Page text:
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ZByte Poker Games
alternate name: Boole Poker


zbyte playing card suits

StudAND Poker and DrawAND Poker

StudAND and DrawAND Poker follow the general rules of five-, six-, and seven-card Draw Poker and Stud Poker and their variants, except for the function of the AND suit. The special rules are as follows:

l. If a player has one or more AND cards with a value of one (ace) through nine, any of these may be added to any other card of any suit and any number to create a "single card" of the latter card's suit with a sum of their numerical values up to a maximum of ten.

EXAMPLES:
An Ace of ANDs and a Two of ORs equals a Three of ORs "card."
A Three of ANDs and a Five of ANDs equals an Eight of ANDs "card."
A Nine of ANDs and an Ace of BYTEs equals a Ten of BYTEs "card."

2. The above use of AND cards is optional, i.e., a player does not have to combine any AND cards with other cards, but may play them as regular AND cards according to traditional rules.

VARIANT:

l. If a player has one or more AND cards with a value of one (ace) through five, any of these may be added to any other card of any suit if it has the same numerical value to create a "single card" of the latter card's suit.

EXAMPLES:
An Ace of ANDs and an Ace of ORs equals a Two of ORs "card."
A Three of ANDs and a Three of ANDs equals a Six of ANDs "card."
A Five of ANDs and a Five of BYTEs equals a Ten of BYTEs "card."

2. The above use of AND cards is optional, i.e., a player does not have to combine any AND cards with other cards, but may play them as regular AND cards according to traditional rules. The variant's rules are more restrictive of the power of an AND card, but are more in keeping with the logical use of AND gates in computers and control technology. In this variant, the AND card's value (which we are considering as its logical input) must be the same as that of its partner card (a second logical input of equal value) to produce a new single "card", i.e., the inputs must match in order for the logical gate to produce an output.

StudOR Poker and DrawOR Poker

StudOR and DrawOR Poker follow the general rules of five-, six-, and seven-card Draw Poker and Stud Poker and their variants, except for the function of the OR suit:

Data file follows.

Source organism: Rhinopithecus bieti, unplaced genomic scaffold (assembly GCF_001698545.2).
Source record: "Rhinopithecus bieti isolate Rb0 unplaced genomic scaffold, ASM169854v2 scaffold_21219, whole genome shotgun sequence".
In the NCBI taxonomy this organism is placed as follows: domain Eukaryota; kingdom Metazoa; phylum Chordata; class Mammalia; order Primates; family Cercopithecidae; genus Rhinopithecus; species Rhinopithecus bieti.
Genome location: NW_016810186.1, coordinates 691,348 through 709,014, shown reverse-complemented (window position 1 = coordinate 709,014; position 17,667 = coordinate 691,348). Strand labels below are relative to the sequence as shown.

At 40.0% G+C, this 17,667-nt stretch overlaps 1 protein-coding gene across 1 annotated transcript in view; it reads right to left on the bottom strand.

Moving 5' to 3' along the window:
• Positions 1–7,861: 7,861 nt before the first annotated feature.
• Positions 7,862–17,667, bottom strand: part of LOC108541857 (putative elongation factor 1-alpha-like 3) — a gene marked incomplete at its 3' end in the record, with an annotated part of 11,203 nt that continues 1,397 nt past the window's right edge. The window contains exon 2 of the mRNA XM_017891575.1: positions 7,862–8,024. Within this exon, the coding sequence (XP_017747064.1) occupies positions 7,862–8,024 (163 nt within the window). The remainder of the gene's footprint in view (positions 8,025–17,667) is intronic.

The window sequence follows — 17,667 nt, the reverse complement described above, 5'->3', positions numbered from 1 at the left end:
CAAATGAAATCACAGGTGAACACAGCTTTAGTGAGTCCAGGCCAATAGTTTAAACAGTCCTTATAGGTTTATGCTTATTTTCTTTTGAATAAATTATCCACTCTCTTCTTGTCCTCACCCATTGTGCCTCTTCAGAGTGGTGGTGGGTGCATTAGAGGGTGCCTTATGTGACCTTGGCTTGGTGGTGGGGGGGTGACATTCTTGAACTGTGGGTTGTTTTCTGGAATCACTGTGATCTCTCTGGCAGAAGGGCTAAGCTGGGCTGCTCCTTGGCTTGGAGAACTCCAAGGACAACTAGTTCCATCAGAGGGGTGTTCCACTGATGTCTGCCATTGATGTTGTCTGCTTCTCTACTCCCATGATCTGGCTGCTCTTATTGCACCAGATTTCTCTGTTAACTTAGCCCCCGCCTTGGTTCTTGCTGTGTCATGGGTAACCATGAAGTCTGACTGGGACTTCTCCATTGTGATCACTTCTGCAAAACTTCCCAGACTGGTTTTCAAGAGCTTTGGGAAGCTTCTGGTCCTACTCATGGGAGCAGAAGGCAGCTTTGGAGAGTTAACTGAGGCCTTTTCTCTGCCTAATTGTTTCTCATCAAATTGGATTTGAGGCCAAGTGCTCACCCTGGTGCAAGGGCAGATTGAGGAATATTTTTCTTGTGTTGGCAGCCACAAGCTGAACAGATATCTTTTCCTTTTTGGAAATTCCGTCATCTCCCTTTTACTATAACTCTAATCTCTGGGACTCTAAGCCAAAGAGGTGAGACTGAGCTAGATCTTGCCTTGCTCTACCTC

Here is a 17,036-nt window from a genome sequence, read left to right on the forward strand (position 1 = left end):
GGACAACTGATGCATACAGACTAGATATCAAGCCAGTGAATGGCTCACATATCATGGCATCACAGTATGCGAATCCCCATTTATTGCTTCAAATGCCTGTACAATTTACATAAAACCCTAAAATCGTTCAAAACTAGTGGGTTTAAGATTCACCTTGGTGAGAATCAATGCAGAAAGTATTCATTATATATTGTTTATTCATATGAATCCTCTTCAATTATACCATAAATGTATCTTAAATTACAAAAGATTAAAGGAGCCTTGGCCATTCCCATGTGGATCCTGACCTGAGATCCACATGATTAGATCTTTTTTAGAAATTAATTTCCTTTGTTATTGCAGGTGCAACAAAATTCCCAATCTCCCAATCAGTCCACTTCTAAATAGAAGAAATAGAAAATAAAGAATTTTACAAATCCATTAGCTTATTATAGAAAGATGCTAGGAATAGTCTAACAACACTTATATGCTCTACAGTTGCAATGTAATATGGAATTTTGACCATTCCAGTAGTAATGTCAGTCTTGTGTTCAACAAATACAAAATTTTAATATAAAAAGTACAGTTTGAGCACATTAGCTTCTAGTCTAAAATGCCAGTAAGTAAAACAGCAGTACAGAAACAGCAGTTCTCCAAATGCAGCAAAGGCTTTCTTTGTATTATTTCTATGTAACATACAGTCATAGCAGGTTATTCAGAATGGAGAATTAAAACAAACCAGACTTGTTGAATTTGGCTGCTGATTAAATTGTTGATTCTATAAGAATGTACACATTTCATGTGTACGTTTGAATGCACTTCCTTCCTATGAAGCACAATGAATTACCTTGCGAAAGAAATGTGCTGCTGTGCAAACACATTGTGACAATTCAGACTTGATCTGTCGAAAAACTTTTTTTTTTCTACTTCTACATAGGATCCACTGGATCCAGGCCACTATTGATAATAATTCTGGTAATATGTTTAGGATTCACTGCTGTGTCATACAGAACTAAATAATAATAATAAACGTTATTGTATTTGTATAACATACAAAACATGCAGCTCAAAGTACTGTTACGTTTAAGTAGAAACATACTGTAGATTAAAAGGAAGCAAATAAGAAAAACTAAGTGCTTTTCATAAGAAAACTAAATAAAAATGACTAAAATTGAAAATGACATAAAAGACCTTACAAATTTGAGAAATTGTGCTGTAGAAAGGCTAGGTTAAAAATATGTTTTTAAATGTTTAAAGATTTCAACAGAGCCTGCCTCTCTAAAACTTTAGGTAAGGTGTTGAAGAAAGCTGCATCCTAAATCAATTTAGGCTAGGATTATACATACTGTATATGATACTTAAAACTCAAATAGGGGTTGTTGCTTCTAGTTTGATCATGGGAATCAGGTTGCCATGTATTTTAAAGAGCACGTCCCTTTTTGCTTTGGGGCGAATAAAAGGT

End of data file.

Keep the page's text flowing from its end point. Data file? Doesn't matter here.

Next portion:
l. If a player has one or more OR cards of any numerical value, one (ace) through ten, then one--and only one--of these cards may be paired with any other card of a different suit to create two cards of the latter card's numerical value or its suit. Unlike StudAND and DrawAND Poker, the cards are not added together. Only the OR card changes: it assumes either the same number or the same suit of its paired card.

EXAMPLES:
A Two of ANDs and an Ace of ORs may be paired to equal either a Two of ANDs and a Two of ORs or a Two of ANDs and an Ace of ANDs.
A Five of NOTs and a King of ORs may be paired to equal either a Five of NOTs and a Five of ORs or a Five of NOTs and a King of NOTs.

2. The above use of OR cards is optional. A player is not required to merge OR cards to other cards in his/her hand, but may play them at face value in the traditional manner.

These rules are in keeping with the logical use of OR gates in computers and control tech-nology. In this Poker game, the OR card's suit (which we are considering as its logical input) must be different from the suit of its paired card (a second logical input of different value) to produce a new pair of cards (to allow a single logical output derived from one number or one suit from the two different inputs).

TwoBYTE Poker

TwoBYTE Poker follows the general rules of five-, six-, and seven-card Draw Poker and Stud Poker and their variants, except for how the BYTE suit is used. Since the BYTE suit may represent a memory cell in a computer that holds any numerical value or suit, the special rules are:

l. If a player has two, and only two, BYTE cards, they may be played as wild cards of one or two suits and any numerical values.

2. If a player has only one BYTE card, it must be played at face value, including its suit, in the traditional manner.

Odd/EvenBYTE Poker (VARIANT)

Before any hands are shown, a player during a turn may play a single odd or even BYTE card, two through ten, and declare the "size" of all final hands must be either odd or even for that game. Royal and straight flushes are exempt from this limit. Thus, if "even", then full house, flush, straight, and three-of-a-kind hands are illegal. If "odd", then four-of-a-kind, two-pair, and one-pair hands are illegal.

DrawNOT Poker and StudNOT Poker

StudNOT and DrawNOT Poker follow the general rules of five-, six-, and seven-card Draw Poker and Stud Poker and their variants except for the optional function of the NOT suit. The special rules are as follows:

l. If a player has one or more NOT cards, the numerical value of one, and only one, of these cards must be any numerical value that is not its own.

EXAMPLES:
An Ace of NOTs may be played as a Two through King of NOTs.
A Three of NOTs may be played as an Ace, Two, or Four through King of NOTs.
A Nine of NOTs may be played as an Ace through Eight of NOTs or Ten through King of NOTs.

2. The above use of one NOT card is required. The other NOT cards in a player's hand must be played at face value in the traditional manner.



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